Asian Horror, by Andy Richards. Harpenden, UK: Kamera Books, 2010. Trade paperback, 160pp, $19.95.
Dumplings made from human embryos. A woman cutting off her fingers. Mutilation by fishhook. Intrigued? Keep reading. These are some of the images from horror films discussed in Andy Richards’ book Asian Horror. Richards states plainly, “Rather than attempting to be an encyclopaedic resource, this book aims rather to encourage readers to embark on their own exploration of some of the intriguing byways of Asian horror, while hopefully enhancing their appreciation of films they have already encountered.”
The book focuses heavily on Japanese horror due to its undeniable dominance and consistent production of the genre. Using a dense but readable writing style, Richards makes reference to Japanese folklore, visual art, literature, and theatre to give a crash course on the influences of Japanese horror films. He also provides helpful cultural backgrounds for Hong Kong, Thailand, and South Korea, all of which have also contributed significantly to the genre. Hong Kong is credited with incorporating an especially sinister sense of humor. Thailand emerges from a standstill during the Asian economic crisis of the 1990s with its distinctive jungle backdrop. Finally, South Korea proves a great success on its home turf, eventually leading to worldwide critical and commercial success.
The format is simple and logical, including an introduction followed by sections pertaining to each country’s film contributions (both classic and modern), short sections on relevant topics and filmmakers, and ending with an analysis of “East Meets West” in terms of horror cinema. Japan is the first country discussed and takes up the majority of the book. For each film, Richards provides the title, year of release, the director, and cast. He then summarizes the story and provides background. Lastly he gives a verdict on the film’s artistic strengths and weaknesses, highlighting particularly grotesque moments or comparing the film with others from the same time period or director. Tidbits of information about the films are embedded throughout the book, engaging the reader and encouraging further exploration.
Comical yet wickedly dark flavor is infused into the reader’s impression of horror films from Hong Kong. In The Untold Story the finger of a severed arm falls off just as the police try to obtain its fingerprint. Even more demented are the succulent treats cooked up in Dumplings, which are made from human embryos, perhaps in a commentary on China’s one-child policy among societal evils of consumerism and fear of aging.
Mizoguchi’s Tales of Ugetsu, released in 1953, is credited with an erotic edge that is a result of the end of censorship imposed by the U.S. occupation of Japan immediately preceding the film’s release. The modest potter Genjuro is seduced by the wealthy Lady Wakasa and is convinced to marry her and leave his wife and child forever. He finds out that she is a ghost and flees to his first wife, only to realize that she too has died and is now a spirit trying to reunite him with his son. Although shocking horror seems missing here, the details that Richards brings to light are Mizoguchi’s use of Japanese Noh drama masks in the seduction scene, something that would influence his directorial rival Akira Kurosawa in his later adaptations of Macbeth and Throne of Blood.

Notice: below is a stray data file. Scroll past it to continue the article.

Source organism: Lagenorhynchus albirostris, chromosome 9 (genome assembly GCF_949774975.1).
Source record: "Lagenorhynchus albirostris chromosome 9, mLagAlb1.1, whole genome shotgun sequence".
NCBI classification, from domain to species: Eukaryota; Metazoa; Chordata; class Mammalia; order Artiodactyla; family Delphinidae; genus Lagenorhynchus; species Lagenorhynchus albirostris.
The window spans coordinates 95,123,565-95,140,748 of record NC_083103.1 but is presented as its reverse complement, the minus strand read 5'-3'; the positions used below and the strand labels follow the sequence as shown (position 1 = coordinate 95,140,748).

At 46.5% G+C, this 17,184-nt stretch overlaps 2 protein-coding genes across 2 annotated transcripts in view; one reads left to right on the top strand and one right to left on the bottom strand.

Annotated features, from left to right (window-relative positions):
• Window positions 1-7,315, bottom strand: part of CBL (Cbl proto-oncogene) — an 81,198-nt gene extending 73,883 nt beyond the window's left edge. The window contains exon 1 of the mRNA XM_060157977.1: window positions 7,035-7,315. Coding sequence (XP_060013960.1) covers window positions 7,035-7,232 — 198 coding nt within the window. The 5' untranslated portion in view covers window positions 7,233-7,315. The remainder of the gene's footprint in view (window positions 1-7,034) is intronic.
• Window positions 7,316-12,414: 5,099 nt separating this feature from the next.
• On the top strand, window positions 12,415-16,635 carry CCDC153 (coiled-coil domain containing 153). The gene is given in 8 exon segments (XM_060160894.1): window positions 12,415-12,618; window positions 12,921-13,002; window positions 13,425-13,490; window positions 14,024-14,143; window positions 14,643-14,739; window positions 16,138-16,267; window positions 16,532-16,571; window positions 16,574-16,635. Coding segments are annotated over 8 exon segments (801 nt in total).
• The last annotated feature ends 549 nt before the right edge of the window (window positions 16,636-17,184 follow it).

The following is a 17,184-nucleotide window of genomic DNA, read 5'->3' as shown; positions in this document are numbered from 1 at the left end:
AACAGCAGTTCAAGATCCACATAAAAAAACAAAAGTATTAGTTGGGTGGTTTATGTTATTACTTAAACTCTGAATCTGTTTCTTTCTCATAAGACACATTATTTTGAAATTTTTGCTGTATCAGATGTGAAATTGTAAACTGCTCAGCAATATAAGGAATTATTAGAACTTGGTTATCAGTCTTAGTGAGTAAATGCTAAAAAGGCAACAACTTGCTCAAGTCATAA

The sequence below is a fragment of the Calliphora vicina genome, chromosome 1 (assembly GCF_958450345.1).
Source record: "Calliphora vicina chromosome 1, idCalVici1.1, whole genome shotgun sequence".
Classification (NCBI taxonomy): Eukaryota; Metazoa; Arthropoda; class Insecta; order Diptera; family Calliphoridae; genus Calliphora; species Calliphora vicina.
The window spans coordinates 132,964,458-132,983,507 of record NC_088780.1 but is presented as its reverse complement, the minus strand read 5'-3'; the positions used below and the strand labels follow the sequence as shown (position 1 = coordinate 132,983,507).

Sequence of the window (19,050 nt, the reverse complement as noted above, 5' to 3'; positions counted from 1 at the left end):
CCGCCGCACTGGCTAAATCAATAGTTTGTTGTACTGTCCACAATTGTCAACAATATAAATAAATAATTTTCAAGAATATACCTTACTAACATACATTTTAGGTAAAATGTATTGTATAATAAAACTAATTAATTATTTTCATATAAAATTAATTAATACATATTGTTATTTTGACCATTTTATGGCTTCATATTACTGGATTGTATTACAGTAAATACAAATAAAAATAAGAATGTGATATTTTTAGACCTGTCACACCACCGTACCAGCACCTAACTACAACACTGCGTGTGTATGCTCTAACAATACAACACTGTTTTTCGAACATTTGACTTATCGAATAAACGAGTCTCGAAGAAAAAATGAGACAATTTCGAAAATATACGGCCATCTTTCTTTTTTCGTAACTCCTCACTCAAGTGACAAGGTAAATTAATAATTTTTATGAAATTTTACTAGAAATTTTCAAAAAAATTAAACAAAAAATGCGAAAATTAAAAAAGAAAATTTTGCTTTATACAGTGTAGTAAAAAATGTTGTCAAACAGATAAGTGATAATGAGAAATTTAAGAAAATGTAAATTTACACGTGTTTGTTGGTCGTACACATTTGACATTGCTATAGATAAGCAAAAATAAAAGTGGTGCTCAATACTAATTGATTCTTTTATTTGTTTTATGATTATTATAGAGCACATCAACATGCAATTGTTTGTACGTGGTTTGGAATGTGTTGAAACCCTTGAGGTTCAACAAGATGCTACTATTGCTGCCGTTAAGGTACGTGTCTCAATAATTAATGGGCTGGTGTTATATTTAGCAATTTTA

The Japanese smash hit Ring from 1998 is hailed as “ground zero for any appreciation or exploration of modern Asian horror films, and J-Horror in particular.” This film, which Richards references more often than any other, contains many classic elements of the horror genre including the famous yurei (discussed in more detail in the next paragraph), and echoes the classic, folklore-inspired film Onibaba(1964) in its use of a well for hiding murdered corpses.
As a student studying Asian performance, this book grabbed my attention immediately with its references to Japanese Noh and Kabuki theatre. It is a dark delight to trace the cliché of the long-haired, lurking, ghostly female to the Japanese yurei, found in Noh theatre and traced even further back to the 11th-century literary classic The Tale of Genji. For the non-theatre nerds out there, have no fear; no particular background is required for enjoying Richards’ writing.
The reference sections of the book include websites, a bibliography, and an index, all of which provide readers with direction to pursue their own areas of interest. The clear, casual style is aimed more at a popular than a scholarly audience, as evidenced by a lack of footnotes.
The concluding chapter, “East Goes West: Lost in Translation?,” critiques some of the U.S. remakes of Asian horror originals. Richards asserts that the remakes rarely add anything of substance. Unnecessary use of CGI and unconvincing acting are common charges brought against the American versions. Richards’ tone is one of observation, and he ends with speculation on a couple of upcoming remakes that may have promise, including Battle Royale and Dumplings. Asian Horror briskly achieves its purpose of encouraging curious moviegoers to explore the special pleasures of one of world cinema’s most fascinating genres.
Andryn Arithson is a graduate student pursuing a dual master’s in theatre and business administration at the University of Colorado at Boulder. She is the writer and producer of the stage production Alice Crypt, an underworld adaptation of Alice’s Adventures in Wonderland, where many of her gigantic puppet creations have come to life. Find out more at www.andryn.com.